TCS continues to outpace Infosys, revenue gap widens to Rs 33,313 cr

July 23rd, 2014 by Rahul Jain No comments »

India’s largest IT services exporter, Tata Consultancy Services (TCS), has been outperforming its peers consistently and the gap with its rivals is continuing to widen. For instance, in FY10, the revenue difference between TCS and Infosys was Rs 7,559 crore, but by the end of FY14 it stood at Rs 33,313 crore. Similarly, the difference in net profit between the two firms in FY10 was Rs 782 crore but at the end of FY14, it has reached to Rs 8,516 crore.Outsourcing31

Though TCS always enjoyed a higher revenue base but it was Infosys which reported superior operating profit margins (OPM) setting a benchmark for the Indian IT industry. Even this index seems to be undergoing a change. From the second quarter of FY13, TCS has started to report higher margins. At the end of FY14, TCS reported an OPM of 29.1% while it was 25% for Infosys. TCS also has over 3 lakh employees now, which is roughly double that of Infosys which has 1.6 lakh employees on its rolls.

TCS has started FY15 also on a very strong note by recording a 5.5% sequential revenue growth in US dollar terms for the first quarter with volumes growing at 5.7%. Infosys on the other hand grew its revenues only by 2% in the first quarter, with volumes growing by 2.9%. TCS has already stated that it would beat the industry growth guidance of 13-15% in US dollar for the fiscal as projected by Nasscom, while Infosys has retained its revenue guidance at 7-9%.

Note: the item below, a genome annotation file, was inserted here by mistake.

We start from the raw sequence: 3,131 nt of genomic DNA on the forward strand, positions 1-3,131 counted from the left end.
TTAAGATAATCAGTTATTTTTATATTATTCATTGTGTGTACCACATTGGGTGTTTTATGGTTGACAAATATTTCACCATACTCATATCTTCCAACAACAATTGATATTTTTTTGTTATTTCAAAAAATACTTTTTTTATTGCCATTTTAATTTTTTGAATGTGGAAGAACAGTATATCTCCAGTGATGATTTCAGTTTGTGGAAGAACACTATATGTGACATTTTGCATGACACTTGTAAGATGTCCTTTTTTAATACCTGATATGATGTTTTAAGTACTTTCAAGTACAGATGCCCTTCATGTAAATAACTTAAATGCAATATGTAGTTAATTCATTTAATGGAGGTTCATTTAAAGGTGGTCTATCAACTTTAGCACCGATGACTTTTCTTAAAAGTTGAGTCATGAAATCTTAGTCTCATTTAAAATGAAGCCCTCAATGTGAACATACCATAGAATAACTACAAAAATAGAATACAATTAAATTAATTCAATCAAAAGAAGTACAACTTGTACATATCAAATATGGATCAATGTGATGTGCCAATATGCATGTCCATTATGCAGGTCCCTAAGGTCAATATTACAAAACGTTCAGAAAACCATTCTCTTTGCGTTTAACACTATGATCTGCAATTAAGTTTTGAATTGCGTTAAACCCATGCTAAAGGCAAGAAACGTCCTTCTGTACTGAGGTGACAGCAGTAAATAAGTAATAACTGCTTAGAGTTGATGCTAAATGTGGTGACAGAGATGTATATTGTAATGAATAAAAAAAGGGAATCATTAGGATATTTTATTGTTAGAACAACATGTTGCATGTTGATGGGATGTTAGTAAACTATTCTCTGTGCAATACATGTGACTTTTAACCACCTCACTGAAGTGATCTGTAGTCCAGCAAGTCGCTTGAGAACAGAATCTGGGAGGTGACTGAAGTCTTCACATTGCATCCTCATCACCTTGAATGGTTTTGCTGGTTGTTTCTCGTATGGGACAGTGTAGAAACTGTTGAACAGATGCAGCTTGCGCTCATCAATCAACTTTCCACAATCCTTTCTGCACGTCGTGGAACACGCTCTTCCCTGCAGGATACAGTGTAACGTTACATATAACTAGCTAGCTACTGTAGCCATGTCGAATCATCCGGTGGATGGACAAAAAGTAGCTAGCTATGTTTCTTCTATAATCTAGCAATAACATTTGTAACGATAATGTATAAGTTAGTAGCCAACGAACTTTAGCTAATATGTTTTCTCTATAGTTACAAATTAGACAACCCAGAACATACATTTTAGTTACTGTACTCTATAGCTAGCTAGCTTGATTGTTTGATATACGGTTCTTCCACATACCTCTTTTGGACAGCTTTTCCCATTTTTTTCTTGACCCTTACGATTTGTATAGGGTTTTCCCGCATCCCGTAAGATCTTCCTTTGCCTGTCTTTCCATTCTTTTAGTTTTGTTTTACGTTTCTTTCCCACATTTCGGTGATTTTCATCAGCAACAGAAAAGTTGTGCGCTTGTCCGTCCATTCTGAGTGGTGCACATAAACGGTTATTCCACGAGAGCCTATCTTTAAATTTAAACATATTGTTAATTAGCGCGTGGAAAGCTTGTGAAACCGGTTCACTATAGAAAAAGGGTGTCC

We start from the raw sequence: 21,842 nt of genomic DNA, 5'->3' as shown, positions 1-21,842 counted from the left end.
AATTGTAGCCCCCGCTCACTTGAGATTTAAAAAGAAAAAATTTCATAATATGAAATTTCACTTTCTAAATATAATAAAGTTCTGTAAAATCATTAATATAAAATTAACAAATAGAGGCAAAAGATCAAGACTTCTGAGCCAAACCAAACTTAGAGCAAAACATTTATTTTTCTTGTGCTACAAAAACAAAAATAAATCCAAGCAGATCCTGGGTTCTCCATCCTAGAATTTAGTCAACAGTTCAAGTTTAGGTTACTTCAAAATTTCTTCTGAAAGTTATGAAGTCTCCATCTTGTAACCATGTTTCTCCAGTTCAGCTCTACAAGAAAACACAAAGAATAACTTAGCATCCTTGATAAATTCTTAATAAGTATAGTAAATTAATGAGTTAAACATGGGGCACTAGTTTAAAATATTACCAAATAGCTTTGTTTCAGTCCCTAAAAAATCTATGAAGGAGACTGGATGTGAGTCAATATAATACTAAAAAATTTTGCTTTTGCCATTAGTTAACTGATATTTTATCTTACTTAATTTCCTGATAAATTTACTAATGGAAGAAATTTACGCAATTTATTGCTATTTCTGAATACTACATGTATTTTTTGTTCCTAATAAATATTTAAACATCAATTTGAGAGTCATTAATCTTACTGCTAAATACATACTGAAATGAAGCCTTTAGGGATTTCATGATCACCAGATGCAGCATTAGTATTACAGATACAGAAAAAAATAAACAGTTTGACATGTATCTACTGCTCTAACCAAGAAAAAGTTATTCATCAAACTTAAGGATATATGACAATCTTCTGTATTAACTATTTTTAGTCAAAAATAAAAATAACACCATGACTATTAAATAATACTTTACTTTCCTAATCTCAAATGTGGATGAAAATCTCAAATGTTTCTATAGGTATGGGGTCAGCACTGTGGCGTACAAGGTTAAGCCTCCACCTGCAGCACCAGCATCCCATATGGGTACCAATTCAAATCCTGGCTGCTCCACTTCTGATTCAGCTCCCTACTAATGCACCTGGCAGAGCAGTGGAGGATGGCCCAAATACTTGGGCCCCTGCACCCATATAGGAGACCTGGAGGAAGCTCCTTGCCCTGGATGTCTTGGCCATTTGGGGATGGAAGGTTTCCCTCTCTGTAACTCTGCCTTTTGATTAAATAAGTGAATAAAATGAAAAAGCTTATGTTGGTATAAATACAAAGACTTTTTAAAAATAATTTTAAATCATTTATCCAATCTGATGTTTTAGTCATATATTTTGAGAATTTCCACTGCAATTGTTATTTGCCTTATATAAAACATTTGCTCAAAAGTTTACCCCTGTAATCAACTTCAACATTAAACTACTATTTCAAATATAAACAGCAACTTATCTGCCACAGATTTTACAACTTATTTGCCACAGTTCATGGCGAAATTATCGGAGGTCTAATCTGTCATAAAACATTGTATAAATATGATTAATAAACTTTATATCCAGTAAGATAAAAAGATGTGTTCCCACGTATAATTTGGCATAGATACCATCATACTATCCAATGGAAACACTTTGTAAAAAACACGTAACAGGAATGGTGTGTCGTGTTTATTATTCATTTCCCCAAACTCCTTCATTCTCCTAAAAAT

Pradeep Mukherji, president, Avasant, an IT outsourcing advisory firm, told FE, “TCS is one of the most robust companies in terms of their depth in leadership, range of offerings and the extent of geographic reach. Their DNA is completely different.”

TCS’ revenue is more evenly spread out across the globe with North America dominating the pie at 53%. Most of its peers derive 60% of their revenues from the North American market. It generated 2.3% of its revenue from Latin America, having centres in places such as Brazil, Uruguay, Chile, Colombia, Peru and Argentina. The IT major has also made similar strides into a region like Africa.